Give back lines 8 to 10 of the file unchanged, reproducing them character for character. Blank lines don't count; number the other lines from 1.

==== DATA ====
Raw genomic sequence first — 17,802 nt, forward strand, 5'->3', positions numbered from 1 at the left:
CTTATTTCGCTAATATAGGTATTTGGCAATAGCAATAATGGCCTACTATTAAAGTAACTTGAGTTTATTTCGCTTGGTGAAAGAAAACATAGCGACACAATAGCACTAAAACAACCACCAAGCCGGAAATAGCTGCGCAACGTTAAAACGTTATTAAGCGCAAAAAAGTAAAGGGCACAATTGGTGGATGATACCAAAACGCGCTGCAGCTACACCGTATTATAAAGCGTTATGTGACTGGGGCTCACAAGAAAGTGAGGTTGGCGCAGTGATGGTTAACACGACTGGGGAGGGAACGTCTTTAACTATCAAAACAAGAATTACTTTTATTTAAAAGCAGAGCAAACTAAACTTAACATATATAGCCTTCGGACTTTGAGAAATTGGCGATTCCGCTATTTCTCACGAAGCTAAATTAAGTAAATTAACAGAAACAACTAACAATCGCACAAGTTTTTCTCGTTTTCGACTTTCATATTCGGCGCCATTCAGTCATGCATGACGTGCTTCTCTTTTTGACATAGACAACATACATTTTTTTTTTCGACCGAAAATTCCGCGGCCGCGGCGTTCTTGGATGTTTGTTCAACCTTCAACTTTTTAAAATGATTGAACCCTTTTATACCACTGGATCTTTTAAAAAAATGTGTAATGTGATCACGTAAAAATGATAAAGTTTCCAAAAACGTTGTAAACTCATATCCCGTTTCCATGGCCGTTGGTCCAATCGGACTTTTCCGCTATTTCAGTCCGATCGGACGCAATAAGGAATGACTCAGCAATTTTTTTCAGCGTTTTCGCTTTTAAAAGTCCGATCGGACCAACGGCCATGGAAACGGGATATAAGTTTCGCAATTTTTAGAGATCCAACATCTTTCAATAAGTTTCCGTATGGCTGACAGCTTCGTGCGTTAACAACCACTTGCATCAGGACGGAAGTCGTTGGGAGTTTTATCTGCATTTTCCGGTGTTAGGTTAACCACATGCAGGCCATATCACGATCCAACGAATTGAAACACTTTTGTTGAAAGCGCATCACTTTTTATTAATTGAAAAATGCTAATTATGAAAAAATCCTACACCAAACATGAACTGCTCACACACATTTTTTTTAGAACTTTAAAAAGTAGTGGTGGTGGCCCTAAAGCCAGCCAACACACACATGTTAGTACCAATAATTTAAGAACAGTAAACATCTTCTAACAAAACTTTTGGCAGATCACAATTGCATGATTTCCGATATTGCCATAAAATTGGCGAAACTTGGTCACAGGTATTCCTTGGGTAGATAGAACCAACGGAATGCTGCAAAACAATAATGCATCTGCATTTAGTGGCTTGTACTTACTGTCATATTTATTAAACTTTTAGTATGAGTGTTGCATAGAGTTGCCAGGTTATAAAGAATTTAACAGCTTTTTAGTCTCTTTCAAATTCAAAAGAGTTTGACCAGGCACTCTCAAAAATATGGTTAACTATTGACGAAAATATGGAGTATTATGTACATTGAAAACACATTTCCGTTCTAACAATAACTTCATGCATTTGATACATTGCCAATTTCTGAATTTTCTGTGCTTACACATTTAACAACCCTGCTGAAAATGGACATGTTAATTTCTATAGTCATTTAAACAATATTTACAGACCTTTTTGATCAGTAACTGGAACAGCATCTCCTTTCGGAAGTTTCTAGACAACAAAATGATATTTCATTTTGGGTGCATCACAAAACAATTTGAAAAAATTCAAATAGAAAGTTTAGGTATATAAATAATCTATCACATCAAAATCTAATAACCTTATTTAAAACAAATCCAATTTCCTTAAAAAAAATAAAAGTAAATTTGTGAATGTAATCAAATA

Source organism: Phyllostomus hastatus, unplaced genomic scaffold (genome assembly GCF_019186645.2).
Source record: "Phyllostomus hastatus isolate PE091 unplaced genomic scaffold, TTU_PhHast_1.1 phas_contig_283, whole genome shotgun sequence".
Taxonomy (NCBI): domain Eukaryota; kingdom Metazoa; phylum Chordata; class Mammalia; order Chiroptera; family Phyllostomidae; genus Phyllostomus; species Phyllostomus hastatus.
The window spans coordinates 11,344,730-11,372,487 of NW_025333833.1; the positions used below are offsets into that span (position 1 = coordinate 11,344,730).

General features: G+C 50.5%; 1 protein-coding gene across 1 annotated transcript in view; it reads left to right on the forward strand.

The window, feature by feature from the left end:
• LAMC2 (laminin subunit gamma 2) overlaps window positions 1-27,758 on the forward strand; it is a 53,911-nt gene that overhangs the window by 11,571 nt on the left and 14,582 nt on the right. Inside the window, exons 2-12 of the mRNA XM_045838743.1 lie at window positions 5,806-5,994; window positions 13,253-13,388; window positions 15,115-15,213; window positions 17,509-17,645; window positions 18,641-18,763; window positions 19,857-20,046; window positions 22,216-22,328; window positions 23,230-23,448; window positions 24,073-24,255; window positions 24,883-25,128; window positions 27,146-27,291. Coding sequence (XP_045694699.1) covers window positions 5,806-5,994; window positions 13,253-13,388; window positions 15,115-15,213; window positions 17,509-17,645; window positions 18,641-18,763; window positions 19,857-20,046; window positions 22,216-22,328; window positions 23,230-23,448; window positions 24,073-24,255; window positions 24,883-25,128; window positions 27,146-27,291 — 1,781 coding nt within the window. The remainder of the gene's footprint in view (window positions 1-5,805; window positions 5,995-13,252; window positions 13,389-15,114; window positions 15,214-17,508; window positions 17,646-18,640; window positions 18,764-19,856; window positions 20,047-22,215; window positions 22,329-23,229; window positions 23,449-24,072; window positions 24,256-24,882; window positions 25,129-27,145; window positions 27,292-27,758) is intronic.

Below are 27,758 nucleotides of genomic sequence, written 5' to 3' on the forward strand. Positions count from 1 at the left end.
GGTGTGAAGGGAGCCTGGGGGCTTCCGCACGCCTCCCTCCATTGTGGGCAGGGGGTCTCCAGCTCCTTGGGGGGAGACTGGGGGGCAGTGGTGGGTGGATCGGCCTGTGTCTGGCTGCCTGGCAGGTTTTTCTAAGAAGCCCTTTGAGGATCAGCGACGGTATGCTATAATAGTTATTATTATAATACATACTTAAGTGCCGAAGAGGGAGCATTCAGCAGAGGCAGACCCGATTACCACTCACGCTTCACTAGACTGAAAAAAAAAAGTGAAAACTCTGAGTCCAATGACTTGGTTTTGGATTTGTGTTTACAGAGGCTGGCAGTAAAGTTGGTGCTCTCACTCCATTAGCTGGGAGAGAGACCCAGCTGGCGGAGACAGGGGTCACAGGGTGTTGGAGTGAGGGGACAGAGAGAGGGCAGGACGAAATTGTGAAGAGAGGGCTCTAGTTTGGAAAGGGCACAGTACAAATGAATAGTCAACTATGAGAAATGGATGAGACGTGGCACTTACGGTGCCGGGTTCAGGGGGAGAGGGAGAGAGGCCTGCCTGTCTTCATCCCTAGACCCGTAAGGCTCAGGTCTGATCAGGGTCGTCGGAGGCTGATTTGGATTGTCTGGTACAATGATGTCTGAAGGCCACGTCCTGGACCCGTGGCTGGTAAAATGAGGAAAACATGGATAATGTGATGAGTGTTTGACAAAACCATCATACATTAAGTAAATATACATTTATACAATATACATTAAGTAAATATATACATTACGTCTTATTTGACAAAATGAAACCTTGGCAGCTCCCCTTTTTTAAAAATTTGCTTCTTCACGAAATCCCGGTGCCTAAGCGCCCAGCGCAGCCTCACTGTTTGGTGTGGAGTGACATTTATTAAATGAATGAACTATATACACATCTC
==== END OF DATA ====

The window, feature by feature from the left end:
• LAMC2 (laminin subunit gamma 2) overlaps window positions 1-27,758 on the forward strand; it is a 53,911-nt gene that overhangs the window by 11,571 nt on the left and 14,582 nt on the right. Inside the window, exons 2-12 of the mRNA XM_045838743.1 lie at window positions 5,806-5,994; window positions 13,253-13,388; window positions 15,115-15,213; window positions 17,509-17,645; window positions 18,641-18,763; window positions 19,857-20,046; window positions 22,216-22,328; window positions 23,230-23,448; window positions 24,073-24,255; window positions 24,883-25,128; window positions 27,146-27,291. Coding sequence (XP_045694699.1) covers window positions 5,806-5,994; window positions 13,253-13,388; window positions 15,115-15,213; window positions 17,509-17,645; window positions 18,641-18,763; window positions 19,857-20,046; window positions 22,216-22,328; window positions 23,230-23,448; window positions 24,073-24,255; window positions 24,883-25,128; window positions 27,146-27,291 — 1,781 coding nt within the window. The remainder of the gene's footprint in view (window positions 1-5,805; window positions 5,995-13,252; window positions 13,389-15,114; window positions 15,214-17,508; window positions 17,646-18,640; window positions 18,764-19,856; window positions 20,047-22,215; window positions 22,329-23,229; window positions 23,449-24,072; window positions 24,256-24,882; window positions 25,129-27,145; window positions 27,292-27,758) is intronic.

Below are 27,758 nucleotides of genomic sequence, written 5' to 3' on the forward strand. Positions count from 1 at the left end.